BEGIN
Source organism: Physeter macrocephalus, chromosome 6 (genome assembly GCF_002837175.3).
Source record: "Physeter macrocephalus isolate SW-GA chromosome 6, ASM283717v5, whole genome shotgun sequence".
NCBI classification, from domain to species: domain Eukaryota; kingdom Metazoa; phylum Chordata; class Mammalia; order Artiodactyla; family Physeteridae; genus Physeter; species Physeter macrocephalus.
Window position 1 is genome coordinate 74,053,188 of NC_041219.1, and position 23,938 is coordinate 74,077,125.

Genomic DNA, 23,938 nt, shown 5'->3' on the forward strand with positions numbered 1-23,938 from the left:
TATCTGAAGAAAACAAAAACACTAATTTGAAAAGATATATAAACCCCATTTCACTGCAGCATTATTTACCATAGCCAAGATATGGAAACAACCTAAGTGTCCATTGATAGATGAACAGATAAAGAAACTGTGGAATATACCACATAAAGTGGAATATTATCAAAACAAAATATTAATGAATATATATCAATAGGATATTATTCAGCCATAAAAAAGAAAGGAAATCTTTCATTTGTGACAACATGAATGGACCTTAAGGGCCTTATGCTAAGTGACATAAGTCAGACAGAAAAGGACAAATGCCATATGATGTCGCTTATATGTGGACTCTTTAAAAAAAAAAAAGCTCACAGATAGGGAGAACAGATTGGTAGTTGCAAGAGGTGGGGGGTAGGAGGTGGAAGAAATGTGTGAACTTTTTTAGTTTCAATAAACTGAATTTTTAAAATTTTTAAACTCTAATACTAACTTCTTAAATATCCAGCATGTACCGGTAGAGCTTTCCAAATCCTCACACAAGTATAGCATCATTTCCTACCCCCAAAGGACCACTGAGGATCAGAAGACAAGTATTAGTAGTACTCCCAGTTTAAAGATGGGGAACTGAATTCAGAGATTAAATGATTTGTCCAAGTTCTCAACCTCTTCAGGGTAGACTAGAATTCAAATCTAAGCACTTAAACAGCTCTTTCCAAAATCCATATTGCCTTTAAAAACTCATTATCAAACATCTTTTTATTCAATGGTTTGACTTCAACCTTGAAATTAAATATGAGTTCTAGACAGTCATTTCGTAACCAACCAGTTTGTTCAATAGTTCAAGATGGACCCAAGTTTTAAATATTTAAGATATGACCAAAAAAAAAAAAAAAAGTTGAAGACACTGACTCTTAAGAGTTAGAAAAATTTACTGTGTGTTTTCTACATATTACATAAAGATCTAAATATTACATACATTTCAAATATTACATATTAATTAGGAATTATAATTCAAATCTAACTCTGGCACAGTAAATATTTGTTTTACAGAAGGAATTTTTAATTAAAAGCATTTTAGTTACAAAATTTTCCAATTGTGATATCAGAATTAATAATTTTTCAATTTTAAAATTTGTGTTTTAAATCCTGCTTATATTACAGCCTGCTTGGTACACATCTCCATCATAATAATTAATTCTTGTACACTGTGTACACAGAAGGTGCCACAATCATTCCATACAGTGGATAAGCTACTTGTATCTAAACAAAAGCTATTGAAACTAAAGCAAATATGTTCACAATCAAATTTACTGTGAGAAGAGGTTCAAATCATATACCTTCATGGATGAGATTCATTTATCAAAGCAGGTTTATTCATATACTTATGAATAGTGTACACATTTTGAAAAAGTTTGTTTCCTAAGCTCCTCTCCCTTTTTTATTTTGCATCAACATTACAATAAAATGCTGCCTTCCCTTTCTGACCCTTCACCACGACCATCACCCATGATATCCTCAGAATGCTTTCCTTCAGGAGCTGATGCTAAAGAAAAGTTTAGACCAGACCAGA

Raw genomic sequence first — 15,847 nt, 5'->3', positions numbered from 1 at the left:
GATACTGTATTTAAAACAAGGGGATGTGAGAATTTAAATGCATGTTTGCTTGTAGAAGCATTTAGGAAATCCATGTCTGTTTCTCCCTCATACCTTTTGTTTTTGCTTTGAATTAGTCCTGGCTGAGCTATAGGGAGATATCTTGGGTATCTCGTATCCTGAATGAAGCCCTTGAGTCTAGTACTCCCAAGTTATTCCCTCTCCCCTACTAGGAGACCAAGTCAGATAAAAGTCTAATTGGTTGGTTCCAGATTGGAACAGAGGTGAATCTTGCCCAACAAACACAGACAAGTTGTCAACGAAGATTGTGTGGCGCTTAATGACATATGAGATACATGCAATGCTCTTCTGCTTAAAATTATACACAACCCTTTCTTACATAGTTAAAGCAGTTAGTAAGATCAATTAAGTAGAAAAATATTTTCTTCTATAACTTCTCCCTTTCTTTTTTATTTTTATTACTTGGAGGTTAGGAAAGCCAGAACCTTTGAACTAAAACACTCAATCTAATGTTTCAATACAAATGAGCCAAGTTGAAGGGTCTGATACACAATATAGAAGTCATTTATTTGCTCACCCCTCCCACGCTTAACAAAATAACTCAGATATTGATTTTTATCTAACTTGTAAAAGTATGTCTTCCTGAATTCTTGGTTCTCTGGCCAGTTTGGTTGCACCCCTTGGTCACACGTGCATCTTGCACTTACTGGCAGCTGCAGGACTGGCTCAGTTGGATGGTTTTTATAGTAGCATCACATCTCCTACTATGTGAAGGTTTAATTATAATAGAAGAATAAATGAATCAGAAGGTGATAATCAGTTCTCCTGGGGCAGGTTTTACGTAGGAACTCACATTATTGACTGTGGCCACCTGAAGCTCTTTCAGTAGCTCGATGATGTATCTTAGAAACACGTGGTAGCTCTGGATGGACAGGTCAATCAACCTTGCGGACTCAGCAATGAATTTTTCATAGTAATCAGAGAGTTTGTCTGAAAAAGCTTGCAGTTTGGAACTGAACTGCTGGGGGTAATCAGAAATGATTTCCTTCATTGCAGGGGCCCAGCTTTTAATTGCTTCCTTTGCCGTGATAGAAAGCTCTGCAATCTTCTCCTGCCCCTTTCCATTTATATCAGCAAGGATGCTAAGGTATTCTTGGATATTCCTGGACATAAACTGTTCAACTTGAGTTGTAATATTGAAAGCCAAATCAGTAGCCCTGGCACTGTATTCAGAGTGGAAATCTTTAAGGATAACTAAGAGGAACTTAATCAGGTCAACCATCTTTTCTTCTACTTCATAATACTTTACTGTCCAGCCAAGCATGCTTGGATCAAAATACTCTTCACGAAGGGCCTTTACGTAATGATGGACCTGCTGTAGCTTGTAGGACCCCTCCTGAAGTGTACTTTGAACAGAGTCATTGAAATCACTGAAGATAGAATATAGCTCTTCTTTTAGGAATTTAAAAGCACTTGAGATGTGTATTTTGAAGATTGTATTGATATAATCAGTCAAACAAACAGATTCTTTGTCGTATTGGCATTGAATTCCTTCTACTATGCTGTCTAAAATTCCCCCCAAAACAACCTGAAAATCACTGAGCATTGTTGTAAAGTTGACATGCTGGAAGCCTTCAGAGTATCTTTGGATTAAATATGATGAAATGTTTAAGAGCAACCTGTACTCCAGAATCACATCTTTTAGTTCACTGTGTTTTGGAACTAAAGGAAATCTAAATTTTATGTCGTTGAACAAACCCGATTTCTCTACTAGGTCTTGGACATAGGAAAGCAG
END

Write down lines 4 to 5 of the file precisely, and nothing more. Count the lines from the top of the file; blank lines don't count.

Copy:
Window position 1 is genome coordinate 74,053,188 of NC_041219.1, and position 23,938 is coordinate 74,077,125.

Genomic DNA, 23,938 nt, shown 5'->3' on the forward strand with positions numbered 1-23,938 from the left: